How I Got My Groove Back

This is the super special sparkly awesome 1st content post of my blog! The actual 1st post is here, full of introduction stuff and at least one wondrous Tina Fey gif. Obviously, you want to go there. 

WARNING: This is a writerly post about finding your voice. All sentimental tropes apply. Cheesy metaphors WILL happen. 

When I first started taking writing workshops in college, I decided that I was going to be Serious Annalise who wrote about Serious Things and Like Life and Stuff.

Serious Annalise wore black turtlenecks and smoked in Paris cafes. Serious Annalise did not write about androids or aliens or old ladies living in shoes.

That was cigarettes in Paris, not milk on white linen tables

Give me a break, I was 18.

Okay, that’s not much of an excuse. There are tons of 18 year olds who do not think such silly things. Apologies to all 18 year olds in the crowd.

Let me rephrase: give me a break, I was 18 year old Serious Annalise, and I looked around at my workshops, and people were writing about pot and sex and horrible parents. Don’t misunderstand, these are not bad things to write about. I still write about these things. Come on – pot and sex and horrible parents! Sounds like a party.

But I was afraid that I would get laughed or at least politely coughed out of class if I submitted my talking dragon, so I tucked said dragon somewhere in a corner where the poor thing choked on dust and cobwebs and did not speak anymore.

There is a conversation here about why I thought that. A very old conversation, but a conversation that still remains relevant when great writers insist that they do not write science fiction, they just use science fiction in their fiction. Um, okay? By the way, I don’t write fiction, I just make things up. Lol hey over there!

Let’s table that conversation for now. For whatever reason, for multiple reasons, for reasons largely created in my own head, I was embarrassed of my talking dragon. Probably I could have submitted anything and it would have been fine, because honestly, people in fiction workshops are so paranoid about their own work that they’re not going to have a fainting spell just because you have, well, spells in your story.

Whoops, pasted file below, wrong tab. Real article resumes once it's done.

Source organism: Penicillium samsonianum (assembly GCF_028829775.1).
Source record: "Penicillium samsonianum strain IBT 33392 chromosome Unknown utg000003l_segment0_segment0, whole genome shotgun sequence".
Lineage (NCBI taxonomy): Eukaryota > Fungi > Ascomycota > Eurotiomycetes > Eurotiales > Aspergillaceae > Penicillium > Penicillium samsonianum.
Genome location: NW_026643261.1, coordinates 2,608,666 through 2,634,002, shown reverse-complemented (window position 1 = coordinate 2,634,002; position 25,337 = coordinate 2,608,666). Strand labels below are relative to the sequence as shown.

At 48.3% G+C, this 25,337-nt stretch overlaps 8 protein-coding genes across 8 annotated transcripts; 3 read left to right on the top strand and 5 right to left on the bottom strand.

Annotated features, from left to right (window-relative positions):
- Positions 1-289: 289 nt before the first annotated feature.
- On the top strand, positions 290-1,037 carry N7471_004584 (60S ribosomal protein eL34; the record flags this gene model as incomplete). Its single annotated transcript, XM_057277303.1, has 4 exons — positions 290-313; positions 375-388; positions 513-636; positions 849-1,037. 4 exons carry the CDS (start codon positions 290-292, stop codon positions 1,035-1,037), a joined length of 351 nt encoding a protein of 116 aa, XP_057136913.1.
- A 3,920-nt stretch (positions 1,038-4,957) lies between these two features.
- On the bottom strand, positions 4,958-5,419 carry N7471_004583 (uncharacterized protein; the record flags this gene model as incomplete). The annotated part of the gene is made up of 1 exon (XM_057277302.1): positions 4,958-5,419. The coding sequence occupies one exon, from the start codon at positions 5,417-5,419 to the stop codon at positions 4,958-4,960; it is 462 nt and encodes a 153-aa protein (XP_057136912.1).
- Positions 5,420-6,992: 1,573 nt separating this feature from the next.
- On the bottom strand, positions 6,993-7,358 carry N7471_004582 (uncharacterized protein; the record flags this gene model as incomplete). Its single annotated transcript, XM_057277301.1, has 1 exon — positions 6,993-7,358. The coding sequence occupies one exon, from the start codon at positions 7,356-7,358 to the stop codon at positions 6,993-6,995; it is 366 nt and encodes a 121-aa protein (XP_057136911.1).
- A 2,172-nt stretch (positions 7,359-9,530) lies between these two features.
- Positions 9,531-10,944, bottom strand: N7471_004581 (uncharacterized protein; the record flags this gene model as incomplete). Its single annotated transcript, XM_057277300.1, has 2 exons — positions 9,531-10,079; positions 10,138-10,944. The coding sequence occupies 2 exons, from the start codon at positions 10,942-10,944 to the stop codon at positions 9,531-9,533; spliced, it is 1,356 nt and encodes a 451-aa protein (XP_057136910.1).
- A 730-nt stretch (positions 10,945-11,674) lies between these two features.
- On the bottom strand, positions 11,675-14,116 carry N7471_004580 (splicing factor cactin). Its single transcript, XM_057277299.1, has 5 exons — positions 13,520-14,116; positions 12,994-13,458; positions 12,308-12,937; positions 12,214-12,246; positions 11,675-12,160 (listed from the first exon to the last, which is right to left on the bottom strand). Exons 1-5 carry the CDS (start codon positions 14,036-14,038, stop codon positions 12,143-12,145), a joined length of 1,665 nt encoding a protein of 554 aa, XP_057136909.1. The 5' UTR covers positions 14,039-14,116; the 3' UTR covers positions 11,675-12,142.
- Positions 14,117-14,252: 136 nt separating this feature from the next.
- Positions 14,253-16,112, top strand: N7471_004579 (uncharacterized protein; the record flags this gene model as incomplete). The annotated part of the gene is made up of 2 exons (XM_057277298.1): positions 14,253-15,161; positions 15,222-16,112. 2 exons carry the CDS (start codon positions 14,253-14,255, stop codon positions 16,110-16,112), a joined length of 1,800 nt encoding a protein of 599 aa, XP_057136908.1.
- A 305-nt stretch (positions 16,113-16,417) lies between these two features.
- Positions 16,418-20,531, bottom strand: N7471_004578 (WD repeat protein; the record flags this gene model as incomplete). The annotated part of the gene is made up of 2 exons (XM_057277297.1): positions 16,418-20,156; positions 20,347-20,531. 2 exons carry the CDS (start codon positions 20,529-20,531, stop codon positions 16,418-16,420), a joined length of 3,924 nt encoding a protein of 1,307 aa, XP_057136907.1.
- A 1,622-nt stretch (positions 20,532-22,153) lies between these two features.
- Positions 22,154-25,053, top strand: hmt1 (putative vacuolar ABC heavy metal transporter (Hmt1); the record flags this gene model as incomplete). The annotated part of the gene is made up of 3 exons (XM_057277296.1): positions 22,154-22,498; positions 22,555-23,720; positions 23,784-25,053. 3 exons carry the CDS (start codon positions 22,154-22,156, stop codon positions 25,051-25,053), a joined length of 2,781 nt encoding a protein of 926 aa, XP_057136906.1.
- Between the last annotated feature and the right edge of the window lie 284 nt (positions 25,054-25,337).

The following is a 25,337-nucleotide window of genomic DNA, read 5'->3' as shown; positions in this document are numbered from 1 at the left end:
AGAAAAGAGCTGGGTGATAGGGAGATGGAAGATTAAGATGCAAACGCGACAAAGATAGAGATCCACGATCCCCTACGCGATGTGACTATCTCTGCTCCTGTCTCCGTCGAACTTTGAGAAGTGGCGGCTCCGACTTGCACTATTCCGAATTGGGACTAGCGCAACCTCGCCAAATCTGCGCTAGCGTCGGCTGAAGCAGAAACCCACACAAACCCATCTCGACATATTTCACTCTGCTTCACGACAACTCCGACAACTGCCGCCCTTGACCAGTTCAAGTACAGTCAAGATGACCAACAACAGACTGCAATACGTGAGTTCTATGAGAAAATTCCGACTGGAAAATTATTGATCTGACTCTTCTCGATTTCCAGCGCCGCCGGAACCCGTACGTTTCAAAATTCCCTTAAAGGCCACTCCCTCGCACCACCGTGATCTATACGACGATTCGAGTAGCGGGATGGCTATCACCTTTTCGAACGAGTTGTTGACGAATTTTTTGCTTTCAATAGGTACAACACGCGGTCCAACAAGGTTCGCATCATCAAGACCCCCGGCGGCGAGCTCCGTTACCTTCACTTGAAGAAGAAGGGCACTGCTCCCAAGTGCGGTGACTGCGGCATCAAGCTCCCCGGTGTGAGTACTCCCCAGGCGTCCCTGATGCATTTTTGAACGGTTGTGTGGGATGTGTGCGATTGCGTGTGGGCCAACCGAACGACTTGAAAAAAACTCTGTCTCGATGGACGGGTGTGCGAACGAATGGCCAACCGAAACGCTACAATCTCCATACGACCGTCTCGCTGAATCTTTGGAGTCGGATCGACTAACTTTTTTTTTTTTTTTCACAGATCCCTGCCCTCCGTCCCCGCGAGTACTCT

So for two years of writing workshops, I wrote some horrible fiction. Learned a lot. Don’t get me wrong. But my stories were just…eh, meh?

In my third year of college, I actually didn’t take any writing workshops. Enjoyed the classes I did take, they were practical and all, but writing was not a priority anymore.

Come my senior year, I decided that I better take some writing workshops again. After all, my graduate school plans had nothing to do with writing, so this was my last chance, really. And I decided to do something a little different. Since this was possibly my last opportunity, I decided to write and submit a story about two robots – a story that had been banging around in my brain for years, but that I had never had the courage to actually write or submit to workshop.

So I wrote my little robot story. Polished it up. Submitted it to class with my stomach churning and my fingers still sticky with ink.

Then a funny thing happened.

Okay, no, people did not fall wildly in love with the story. They did not throw me a parade or vote me as Most Awesome Writer to Ever Write About Robots. (Hello, Asimov.) In fact, my recollection is that there was a lot of polite befuddlement, some critiques, some “Oh, but I liked this part. Do this more.” Pretty par for the course for anyone who’s ever been in a critique group before. My writing professor was very encouraging and supportive, because that is what good writing professors do, and I have been blessed with an abundance of good writing teachers in my life.

But here’s the thing.

I CARED more about that story than all of the previous stories I had submitted in my college career COMBINED, and the feedback electrified me, and I went back and worked on that story and I made it better. And then for my 2nd story, I submitted something about an alien and people liked it even MORE and I cared about it even MORE and I went back and made that better, too. And after years of feeling ‘Eh’ or ‘Where did I go wrong?’ about writing, THIS is how I felt about writing for the first time in a freaking long time:

In my mind, the winning streak continued for the rest of my senior year. I wrote about time travel and ghosts and some of it sucked but even the stuff that sucked MATTERED. Like, to me. Personally.

Here’s the thing. Stories that matter to you personally tend to be of a higher ilk than stories that don’t. Readers notice. They’re smart cookies.

Smart cookies

And I had an epiphany that Serious Annalise was ALSO Robot Alien Time-Traveling Ghost Annalise. That I was never more serious about writing about humans than when I was writing about robots or aliens or time travel or ghosts.

But that’s not even the point – had I only wanted to a write a story about three generations of women living in the same house (which was my living situation growing up, and this IS a story I want to write once I get a few dragons out of my system) but felt constrained for whatever reason, then I would have been doing an equal disservice to myself by stifling my own voice.

I just wish it hadn’t taken me 3 years to learn this lesson – a lesson that I believe most people learn in junior high.

But enough about me.

I want to hear about YOU.

Have you ever tried to hide your authentic self? In writing, or otherwise?

If so, how did that turn out? How did you handle it?

Have you ever been embarrassed to send out a story for feedback because you thought people might think the subject matter was silly? How did you handle that?

And finally, have you made any profound realizations about your writing style or thematic choices?

How would you characterize your own voice?